Tips for return to running (Part 2)

Further tips for running include the importance of terrain and footwear.

A couple of good pairs of running shoes will do you wonders!

Choosing a good pair of running shoes makes all the difference in reducing risk of running injuries and improving the efficiency/performance of your running.

Why is this the case?

Positioning of the foot and ankle is critical to the alignment of your whole leg as you run and can affect the way muscles work at other joints in the body. Alignment of the foot and ankle whilst running can be improved with the right supportive footwear.  Research investigating the best types of footwear for runners is limited, therefore runners need to make sure the shoe is the right fit for their body.  

We have the following recommendations for footwear to help reduce the risk of injury whilst running:
  • Have at least 2 pairs of shoes if running more than once a week. You need to let runners rest from use for at least 24 hours between runs. This allows the supportive structures of the shoes to bounce back and better support your feet
  • Change your runners before they have exceeded their mileage limits
  • Get a professional to check the wear-pattern on the soles of your shoes
  • If you notice your feet rolling in/out as you run, use runners with lateral supports
  • Choose runners with adequate arch support if you have flat feet
  • If you normally wear orthotics, you need to make sure your orthotics compliment the running shoes
  • Use more supportive running shoes for running longer distances
  • If trying to increase performance a lighter shoe may be more favourable
Key message

Everyone’s body is different and a shoe that works well for someone else may not work for you.

You could head to specialised shoe stores such as Sole Motive or Active feet for an assessment on a treadmill and a great selection of running shoes. Our physio Lucy is also able to provide an in depth running analysis and recommend the best footwear for you.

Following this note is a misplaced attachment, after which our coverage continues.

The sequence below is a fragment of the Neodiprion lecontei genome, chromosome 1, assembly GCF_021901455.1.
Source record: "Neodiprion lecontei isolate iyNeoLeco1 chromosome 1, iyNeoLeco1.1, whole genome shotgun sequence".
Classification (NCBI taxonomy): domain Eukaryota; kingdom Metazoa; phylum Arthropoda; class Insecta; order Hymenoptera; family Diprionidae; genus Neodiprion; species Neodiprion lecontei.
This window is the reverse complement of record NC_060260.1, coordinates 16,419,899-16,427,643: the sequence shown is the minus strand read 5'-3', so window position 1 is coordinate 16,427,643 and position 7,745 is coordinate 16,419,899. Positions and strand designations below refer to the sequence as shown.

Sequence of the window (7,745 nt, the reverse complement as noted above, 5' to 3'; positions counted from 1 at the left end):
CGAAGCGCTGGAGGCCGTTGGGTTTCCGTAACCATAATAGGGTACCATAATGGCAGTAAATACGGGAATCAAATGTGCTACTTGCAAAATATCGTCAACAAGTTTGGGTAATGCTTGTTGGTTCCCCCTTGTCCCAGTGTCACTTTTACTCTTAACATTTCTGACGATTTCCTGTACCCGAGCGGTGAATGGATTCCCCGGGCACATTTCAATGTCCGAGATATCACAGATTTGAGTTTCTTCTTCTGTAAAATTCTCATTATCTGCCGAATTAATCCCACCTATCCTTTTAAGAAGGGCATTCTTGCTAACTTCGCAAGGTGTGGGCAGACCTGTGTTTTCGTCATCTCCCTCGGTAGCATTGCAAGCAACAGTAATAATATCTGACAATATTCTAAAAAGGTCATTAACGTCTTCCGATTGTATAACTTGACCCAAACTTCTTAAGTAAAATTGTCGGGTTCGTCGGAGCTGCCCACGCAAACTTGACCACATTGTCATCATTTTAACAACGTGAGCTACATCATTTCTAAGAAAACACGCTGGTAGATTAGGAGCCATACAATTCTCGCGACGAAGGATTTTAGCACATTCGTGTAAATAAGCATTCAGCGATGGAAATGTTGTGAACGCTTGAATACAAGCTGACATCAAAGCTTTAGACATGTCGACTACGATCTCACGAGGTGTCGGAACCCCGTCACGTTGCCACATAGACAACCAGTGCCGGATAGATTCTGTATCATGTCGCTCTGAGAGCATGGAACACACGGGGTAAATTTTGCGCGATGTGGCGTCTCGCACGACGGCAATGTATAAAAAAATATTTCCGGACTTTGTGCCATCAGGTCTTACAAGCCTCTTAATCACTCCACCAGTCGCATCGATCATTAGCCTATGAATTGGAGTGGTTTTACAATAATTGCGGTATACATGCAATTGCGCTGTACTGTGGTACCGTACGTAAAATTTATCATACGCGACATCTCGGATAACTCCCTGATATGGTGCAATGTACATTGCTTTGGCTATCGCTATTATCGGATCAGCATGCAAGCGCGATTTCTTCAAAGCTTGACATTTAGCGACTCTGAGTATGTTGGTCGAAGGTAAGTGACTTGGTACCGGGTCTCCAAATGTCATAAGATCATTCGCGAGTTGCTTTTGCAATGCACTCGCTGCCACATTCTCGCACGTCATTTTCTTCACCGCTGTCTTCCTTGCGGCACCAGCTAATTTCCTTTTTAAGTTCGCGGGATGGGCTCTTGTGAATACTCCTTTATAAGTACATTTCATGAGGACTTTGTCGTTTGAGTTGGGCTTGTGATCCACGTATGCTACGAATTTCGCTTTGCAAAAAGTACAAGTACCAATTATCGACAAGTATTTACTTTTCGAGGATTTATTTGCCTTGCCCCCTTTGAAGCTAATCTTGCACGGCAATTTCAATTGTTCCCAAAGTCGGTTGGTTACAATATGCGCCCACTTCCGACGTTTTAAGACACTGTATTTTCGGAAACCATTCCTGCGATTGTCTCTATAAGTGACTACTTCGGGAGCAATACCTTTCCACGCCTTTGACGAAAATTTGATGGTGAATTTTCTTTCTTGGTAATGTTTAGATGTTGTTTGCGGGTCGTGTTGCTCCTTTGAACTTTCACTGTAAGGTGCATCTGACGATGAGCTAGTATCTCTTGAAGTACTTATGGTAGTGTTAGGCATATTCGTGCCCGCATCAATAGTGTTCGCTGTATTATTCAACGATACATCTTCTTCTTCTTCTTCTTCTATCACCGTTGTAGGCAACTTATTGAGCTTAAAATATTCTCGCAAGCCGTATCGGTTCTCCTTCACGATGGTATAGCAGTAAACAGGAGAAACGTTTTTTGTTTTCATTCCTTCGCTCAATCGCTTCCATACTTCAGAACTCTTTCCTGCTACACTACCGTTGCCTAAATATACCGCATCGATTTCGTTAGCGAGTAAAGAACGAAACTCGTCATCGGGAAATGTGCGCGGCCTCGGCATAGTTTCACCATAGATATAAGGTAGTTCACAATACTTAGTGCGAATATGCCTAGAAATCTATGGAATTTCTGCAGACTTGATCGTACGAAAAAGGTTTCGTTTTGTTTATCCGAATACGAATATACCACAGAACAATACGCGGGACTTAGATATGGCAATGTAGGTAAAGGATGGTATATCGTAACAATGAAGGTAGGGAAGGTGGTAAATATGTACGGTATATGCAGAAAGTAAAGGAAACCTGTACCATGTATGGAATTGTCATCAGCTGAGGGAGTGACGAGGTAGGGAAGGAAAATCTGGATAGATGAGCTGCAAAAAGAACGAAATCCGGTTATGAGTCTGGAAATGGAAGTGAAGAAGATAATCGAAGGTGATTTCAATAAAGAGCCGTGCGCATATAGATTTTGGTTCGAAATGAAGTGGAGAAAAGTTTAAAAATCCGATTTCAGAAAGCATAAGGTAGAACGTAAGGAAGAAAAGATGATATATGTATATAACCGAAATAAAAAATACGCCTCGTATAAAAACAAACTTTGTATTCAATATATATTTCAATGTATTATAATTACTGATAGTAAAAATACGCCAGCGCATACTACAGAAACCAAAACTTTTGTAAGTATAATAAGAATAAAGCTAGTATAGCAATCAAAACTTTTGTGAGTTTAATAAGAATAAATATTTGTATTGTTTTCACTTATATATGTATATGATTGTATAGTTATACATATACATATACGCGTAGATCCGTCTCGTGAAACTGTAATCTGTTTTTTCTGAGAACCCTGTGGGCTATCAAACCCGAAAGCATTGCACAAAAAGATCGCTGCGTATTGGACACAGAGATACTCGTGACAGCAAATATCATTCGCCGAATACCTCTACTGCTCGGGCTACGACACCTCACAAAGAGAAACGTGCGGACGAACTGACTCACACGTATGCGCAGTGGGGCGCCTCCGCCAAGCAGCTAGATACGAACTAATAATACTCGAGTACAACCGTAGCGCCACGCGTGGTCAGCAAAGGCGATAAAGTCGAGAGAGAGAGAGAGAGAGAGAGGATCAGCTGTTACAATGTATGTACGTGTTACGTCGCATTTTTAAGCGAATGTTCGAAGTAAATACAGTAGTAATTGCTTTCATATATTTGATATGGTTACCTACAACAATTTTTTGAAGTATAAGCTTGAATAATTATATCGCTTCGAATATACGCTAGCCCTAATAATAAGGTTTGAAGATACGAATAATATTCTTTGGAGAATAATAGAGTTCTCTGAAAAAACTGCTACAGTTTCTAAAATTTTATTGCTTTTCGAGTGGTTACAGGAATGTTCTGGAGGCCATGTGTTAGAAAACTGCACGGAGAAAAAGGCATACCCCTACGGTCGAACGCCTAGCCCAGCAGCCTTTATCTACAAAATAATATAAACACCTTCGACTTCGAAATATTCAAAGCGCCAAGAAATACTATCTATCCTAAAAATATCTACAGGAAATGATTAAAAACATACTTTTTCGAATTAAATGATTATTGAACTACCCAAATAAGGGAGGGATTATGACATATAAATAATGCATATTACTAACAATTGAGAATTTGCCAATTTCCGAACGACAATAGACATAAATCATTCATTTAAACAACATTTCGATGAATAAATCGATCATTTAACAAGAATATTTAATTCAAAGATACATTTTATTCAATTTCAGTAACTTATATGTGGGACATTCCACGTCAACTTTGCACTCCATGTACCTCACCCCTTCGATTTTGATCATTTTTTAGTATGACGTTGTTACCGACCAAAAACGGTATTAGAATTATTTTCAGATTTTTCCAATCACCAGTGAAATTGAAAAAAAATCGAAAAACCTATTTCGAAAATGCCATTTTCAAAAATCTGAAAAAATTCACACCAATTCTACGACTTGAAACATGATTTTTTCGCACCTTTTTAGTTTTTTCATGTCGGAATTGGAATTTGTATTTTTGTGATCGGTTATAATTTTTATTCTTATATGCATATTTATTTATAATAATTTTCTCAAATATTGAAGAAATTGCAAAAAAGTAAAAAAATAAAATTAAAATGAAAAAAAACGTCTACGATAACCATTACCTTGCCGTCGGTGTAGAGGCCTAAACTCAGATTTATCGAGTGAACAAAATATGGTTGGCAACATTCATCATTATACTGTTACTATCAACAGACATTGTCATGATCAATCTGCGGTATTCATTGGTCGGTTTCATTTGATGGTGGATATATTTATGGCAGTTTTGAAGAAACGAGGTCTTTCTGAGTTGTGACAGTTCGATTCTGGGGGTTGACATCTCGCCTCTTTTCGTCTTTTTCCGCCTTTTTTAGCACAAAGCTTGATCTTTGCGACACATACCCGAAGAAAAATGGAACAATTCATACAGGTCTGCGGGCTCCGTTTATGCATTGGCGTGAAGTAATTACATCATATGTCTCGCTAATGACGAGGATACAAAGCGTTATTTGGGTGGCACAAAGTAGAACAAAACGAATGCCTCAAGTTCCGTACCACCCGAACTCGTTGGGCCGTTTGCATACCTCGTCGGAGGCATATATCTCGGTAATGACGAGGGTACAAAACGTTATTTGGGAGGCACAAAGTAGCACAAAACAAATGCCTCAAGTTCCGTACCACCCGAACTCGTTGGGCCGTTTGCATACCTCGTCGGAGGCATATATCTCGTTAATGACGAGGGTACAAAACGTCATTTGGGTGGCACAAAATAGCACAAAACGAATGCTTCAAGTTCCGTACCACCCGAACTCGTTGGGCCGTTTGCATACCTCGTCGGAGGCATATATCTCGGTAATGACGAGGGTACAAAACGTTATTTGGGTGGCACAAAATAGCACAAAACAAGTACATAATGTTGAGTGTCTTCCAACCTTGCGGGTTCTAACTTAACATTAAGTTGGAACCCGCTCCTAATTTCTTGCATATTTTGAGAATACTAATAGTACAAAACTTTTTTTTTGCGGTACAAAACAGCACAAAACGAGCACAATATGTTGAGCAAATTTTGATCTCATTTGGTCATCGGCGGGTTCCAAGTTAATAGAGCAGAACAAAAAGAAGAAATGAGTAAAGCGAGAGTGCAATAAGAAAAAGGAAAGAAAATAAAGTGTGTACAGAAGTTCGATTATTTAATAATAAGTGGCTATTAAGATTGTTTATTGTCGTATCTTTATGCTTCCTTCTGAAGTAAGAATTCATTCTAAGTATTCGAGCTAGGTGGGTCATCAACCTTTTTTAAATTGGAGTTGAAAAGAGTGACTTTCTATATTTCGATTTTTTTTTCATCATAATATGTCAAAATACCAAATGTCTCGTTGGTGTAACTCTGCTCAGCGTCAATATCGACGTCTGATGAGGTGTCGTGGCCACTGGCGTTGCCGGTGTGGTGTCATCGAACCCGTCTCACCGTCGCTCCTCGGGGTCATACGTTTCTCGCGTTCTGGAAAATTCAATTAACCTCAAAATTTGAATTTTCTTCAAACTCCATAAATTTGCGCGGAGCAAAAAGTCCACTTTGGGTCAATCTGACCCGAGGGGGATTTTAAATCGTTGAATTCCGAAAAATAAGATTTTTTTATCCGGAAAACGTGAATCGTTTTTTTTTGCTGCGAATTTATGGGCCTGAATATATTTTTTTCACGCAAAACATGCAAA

Managing your training load and ensuring your body has the right form to cope with your training should take precedence before changing footwear. Your shoes can help your technique but they may not completely fix it.  

How do I know if my running route is good for my body?

Another tip for running is choosing the right surface to run on. This can have a significant impact on the amount of load that is placed through each joint in your legs. Running on hard surfaces, inclines and declines places more load through your legs as you run. Too much sudden increase in load on your joints increases your chance of running injury. Therefore, it is important to gradually expose yourself to different types of running terrain. 

Tips for choosing a running route that doesn’t increase chance of injury:
  • Start with running on flat, smooth and relatively soft surfaces
  • Initially avoid running on uneven surfaces, sand and concrete
  • Gradually expose yourself to small changes in terrain each week
  • When you start incline training make sure you start with small hills that don’t have too many uneven surfaces
  • It may be useful to do incline training as interval training
  • When running on uneven surfaces or inclines/declines ensure your footwear has adequate lateral support
  • Running on gravel or rocky surfaces, ensure your running shoes have a non-slip sole

Most importantly, try not to expose yourself to more than 10% change in running terrain, distance or pace per week! Too many changes in these variables can overload your body and greatly increase risk of injury 

More info on Tips for a safe return to running can be found in part 1 of this running blog

  • Leah 


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